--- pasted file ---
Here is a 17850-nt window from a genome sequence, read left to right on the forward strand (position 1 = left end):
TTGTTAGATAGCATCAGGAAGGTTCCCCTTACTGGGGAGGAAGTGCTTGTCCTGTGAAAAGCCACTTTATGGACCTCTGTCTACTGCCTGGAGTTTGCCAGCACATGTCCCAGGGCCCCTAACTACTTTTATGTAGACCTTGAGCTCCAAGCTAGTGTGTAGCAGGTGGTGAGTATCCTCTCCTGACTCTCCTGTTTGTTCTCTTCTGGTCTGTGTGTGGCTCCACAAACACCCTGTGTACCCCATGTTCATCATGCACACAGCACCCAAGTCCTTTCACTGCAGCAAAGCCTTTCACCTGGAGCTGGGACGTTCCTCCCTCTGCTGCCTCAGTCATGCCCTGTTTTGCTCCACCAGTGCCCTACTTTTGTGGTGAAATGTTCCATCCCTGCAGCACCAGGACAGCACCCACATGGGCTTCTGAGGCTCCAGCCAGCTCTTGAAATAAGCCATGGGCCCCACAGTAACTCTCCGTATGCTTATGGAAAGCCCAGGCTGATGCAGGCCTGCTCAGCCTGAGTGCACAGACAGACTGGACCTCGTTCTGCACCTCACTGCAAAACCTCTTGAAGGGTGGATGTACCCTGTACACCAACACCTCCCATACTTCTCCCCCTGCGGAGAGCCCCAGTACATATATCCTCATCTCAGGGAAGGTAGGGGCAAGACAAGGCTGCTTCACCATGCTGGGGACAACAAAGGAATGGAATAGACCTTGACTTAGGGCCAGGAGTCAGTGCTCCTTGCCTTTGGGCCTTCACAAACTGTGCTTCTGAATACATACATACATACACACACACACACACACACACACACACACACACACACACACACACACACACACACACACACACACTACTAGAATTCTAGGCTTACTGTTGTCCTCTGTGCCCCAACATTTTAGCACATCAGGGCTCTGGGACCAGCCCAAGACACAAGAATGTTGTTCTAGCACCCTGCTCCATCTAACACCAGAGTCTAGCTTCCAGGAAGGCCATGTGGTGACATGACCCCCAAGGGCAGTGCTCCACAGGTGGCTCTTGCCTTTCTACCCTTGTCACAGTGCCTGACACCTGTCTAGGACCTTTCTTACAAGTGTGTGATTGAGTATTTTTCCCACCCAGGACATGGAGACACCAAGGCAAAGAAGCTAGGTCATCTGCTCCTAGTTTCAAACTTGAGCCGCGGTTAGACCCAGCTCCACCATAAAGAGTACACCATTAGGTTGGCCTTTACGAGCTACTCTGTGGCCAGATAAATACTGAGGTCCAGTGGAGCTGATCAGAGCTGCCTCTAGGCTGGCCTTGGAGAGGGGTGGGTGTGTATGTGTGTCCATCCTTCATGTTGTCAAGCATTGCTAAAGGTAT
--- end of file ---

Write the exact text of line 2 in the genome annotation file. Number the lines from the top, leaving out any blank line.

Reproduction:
TTGTTAGATAGCATCAGGAAGGTTCCCCTTACTGGGGAGGAAGTGCTTGTCCTGTGAAAAGCCACTTTATGGACCTCTGTCTACTGCCTGGAGTTTGCCAGCACATGTCCCAGGGCCCCTAACTACTTTTATGTAGACCTTGAGCTCCAAGCTAGTGTGTAGCAGGTGGTGAGTATCCTCTCCTGACTCTCCTGTTTGTTCTCTTCTGGTCTGTGTGTGGCTCCACAAACACCCTGTGTACCCCATGTTCATCATGCACACAGCACCCAAGTCCTTTCACTGCAGCAAAGCCTTTCACCTGGAGCTGGGACGTTCCTCCCTCTGCTGCCTCAGTCATGCCCTGTTTTGCTCCACCAGTGCCCTACTTTTGTGGTGAAATGTTCCATCCCTGCAGCACCAGGACAGCACCCACATGGGCTTCTGAGGCTCCAGCCAGCTCTTGAAATAAGCCATGGGCCCCACAGTAACTCTCCGTATGCTTATGGAAAGCCCAGGCTGATGCAGGCCTGCTCAGCCTGAGTGCACAGACAGACTGGACCTCGTTCTGCACCTCACTGCAAAACCTCTTGAAGGGTGGATGTACCCTGTACACCAACACCTCCCATACTTCTCCCCCTGCGGAGAGCCCCAGTACATATATCCTCATCTCAGGGAAGGTAGGGGCAAGACAAGGCTGCTTCACCATGCTGGGGACAACAAAGGAATGGAATAGACCTTGACTTAGGGCCAGGAGTCAGTGCTCCTTGCCTTTGGGCCTTCACAAACTGTGCTTCTGAATACATACATACATACACACACACACACACACACACACACACACACACACACACACACACACACACACACACACACACACTACTAGAATTCTAGGCTTACTGTTGTCCTCTGTGCCCCAACATTTTAGCACATCAGGGCTCTGGGACCAGCCCAAGACACAAGAATGTTGTTCTAGCACCCTGCTCCATCTAACACCAGAGTCTAGCTTCCAGGAAGGCCATGTGGTGACATGACCCCCAAGGGCAGTGCTCCACAGGTGGCTCTTGCCTTTCTACCCTTGTCACAGTGCCTGACACCTGTCTAGGACCTTTCTTACAAGTGTGTGATTGAGTATTTTTCCCACCCAGGACATGGAGACACCAAGGCAAAGAAGCTAGGTCATCTGCTCCTAGTTTCAAACTTGAGCCGCGGTTAGACCCAGCTCCACCATAAAGAGTACACCATTAGGTTGGCCTTTACGAGCTACTCTGTGGCCAGATAAATACTGAGGTCCAGTGGAGCTGATCAGAGCTGCCTCTAGGCTGGCCTTGGAGAGGGGTGGGTGTGTATGTGTGTCCATCCTTCATGTTGTCAAGCATTGCTAAAGGTAT